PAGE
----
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Not a difference. Zilch. Nada. Clearly the A90 is filtering the AC mains well enough that even a highly distorted AC waveform doesn't bother it.
So people say that maybe a "low quality" audio device cares. Hard to know what this device would be. I looked around and found this old California Audio Labs Sigma tube DAC I had bought in an auction as a donation to our local audiophile society. Let's first run it with generic AC again:
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Looks like we found our low performing device! It is actually not bad for a tube device but certainly miles different than what we like to see around here.
Let's switch to BK Precision 9801 and see if performance improves:
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Nothing of note. The tiny bit of variation is due to vagaries of this tube product.
I was just about to switch the 9801 to dimmer mode and the DAC went crazy with its noise floor jumping way up and then down. I played with a bit but could not get it to be stable. So I had to abandon it at this point.
I looked around and found a Loxjie P20 tube headphone amplifier I had bought last year but never tested. Here is how it does with generic AC:
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We definitely have a distortion factory here. Let's feed this one clean power to see if it makes a difference:
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Nothing. Everything from distortion to mains hum and general noise remains the same. But maybe the torture test of dimmer simulation does it:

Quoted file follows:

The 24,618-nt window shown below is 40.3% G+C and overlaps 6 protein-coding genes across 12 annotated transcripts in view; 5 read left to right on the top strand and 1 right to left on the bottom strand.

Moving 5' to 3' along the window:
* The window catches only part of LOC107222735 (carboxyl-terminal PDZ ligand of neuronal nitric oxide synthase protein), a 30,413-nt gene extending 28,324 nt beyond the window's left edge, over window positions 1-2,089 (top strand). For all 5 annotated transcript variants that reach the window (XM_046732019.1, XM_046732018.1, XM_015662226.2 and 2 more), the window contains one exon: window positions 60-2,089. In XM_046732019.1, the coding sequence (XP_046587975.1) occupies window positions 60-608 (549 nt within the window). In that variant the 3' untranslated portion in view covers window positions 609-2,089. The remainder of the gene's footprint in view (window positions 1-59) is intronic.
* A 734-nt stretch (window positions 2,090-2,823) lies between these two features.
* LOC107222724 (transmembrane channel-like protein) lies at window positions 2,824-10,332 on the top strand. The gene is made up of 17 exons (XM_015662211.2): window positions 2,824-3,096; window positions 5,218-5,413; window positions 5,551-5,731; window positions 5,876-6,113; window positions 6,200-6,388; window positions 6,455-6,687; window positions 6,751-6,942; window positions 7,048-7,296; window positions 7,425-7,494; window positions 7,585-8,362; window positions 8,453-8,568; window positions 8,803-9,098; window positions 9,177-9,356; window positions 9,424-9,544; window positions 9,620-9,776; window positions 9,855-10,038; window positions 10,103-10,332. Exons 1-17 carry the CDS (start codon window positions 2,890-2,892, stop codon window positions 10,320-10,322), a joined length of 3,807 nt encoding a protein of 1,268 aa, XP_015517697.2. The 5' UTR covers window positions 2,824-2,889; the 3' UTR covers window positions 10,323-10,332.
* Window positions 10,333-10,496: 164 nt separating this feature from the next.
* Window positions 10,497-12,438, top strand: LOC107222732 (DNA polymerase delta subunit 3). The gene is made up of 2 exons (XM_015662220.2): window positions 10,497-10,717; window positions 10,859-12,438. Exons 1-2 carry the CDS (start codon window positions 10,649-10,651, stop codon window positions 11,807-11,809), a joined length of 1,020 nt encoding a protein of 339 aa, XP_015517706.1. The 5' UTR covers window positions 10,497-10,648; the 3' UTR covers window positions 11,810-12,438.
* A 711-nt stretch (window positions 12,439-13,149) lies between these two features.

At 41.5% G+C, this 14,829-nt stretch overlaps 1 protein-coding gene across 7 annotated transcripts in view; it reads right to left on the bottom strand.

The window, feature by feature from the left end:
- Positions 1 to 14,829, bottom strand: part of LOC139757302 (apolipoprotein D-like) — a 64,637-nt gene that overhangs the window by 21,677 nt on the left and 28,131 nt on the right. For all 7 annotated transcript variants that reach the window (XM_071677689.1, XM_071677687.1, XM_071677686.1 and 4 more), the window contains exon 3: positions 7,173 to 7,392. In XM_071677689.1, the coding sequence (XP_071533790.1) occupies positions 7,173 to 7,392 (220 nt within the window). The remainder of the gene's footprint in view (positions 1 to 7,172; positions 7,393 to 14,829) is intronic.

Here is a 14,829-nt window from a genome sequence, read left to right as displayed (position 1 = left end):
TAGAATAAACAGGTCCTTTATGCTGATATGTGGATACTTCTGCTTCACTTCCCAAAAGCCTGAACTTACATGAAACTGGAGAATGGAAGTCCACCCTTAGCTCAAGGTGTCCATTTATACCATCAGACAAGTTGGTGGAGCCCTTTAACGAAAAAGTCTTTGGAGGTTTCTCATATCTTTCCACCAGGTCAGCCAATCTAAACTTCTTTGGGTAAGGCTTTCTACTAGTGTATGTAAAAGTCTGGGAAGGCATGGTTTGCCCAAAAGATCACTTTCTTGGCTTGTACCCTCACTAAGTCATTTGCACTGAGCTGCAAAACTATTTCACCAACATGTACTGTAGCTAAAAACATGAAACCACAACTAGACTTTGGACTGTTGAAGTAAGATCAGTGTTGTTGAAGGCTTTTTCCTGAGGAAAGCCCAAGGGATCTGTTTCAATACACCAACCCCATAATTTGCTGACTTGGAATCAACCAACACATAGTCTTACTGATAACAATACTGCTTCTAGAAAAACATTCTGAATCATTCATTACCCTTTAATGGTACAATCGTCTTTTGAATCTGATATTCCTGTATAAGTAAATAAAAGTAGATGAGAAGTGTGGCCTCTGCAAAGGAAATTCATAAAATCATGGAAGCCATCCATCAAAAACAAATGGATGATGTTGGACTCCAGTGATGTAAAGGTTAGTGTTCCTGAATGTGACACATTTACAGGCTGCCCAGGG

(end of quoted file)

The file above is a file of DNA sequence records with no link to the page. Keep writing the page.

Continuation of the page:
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Nope! Tiny variations are native to the device. There is no trace of this device caring one bit about quality of the AC mains input.
Up until now we have tested a number of devices that reduce AC noise/distortion only to find them do nothing for the output of audio products. In this little research project, we went the other way, producing very dirty AC feed. Yet three devices from very different origins show zero, and I mean zero, dependency on AC quality. You could argue that we got unlucky with three devices not being sensitive but hard to make a case that they simply did not care.
Of course the explanation is clear: all of these devices first convert mains power to DC and then use it. DC by definition means no variation so filtering is used to remove noise and distortion. Sure, some remains but the rest of the circuit also has immunity to power supply vagaries. By the time we look at at the output of the audio product, we are so, so far away removed from AC that its "fidelity" makes no difference.
With both engineering knowledge and objective measurements backing each other, the conclusion that you don't need to worry about quality of your AC mains is exceptionally strong. This is in the context of fidelity of course where vast majority of these audio tweaks are sold.
As always, questions, comments, recommendations, etc. are welcome.